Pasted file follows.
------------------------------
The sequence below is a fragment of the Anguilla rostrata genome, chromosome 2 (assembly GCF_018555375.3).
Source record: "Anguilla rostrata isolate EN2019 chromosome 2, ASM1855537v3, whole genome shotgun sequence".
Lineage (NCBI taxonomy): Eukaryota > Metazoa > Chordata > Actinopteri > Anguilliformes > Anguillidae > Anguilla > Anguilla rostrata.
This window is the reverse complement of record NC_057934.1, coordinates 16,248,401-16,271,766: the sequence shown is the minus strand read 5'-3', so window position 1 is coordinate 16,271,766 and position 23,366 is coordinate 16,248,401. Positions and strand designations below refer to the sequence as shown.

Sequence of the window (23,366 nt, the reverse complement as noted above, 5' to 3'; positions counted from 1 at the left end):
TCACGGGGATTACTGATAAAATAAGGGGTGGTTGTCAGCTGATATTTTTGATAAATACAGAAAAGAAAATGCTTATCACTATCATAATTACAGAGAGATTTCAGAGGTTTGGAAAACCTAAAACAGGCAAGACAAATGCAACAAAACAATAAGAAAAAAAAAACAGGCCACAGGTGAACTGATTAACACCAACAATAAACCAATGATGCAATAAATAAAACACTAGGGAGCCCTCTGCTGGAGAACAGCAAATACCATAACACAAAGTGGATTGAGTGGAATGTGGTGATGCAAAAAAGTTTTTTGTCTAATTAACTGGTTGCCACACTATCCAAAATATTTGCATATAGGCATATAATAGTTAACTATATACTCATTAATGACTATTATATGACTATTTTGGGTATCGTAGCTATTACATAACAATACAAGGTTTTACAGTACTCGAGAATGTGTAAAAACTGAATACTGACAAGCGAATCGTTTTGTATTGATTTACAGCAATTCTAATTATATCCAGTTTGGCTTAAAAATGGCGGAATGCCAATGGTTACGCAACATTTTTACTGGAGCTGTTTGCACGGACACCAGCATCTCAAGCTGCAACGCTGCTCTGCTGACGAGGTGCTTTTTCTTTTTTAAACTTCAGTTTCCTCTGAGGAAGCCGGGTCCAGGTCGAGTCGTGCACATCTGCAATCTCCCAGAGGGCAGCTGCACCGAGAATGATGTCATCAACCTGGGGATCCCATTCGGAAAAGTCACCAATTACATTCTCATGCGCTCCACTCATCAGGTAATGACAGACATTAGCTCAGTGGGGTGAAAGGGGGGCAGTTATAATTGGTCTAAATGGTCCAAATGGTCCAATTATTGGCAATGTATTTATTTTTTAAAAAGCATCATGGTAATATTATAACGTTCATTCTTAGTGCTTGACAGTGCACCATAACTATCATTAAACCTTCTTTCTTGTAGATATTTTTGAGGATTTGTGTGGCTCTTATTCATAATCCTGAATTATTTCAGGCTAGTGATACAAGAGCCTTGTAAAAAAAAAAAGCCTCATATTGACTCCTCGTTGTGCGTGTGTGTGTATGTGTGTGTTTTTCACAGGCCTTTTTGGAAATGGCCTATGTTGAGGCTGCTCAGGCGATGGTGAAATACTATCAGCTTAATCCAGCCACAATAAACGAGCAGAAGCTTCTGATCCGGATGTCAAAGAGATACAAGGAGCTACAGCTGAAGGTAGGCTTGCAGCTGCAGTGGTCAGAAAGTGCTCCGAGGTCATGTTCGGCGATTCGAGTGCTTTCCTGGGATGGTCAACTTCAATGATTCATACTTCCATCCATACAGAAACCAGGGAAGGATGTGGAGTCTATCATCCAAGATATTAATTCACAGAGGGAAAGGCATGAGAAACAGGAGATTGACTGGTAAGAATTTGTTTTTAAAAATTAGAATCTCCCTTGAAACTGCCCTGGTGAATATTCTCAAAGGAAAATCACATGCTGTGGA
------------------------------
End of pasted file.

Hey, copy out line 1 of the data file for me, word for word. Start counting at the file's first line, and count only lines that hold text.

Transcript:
The sequence below is a fragment of the Anguilla rostrata genome, chromosome 2 (assembly GCF_018555375.3).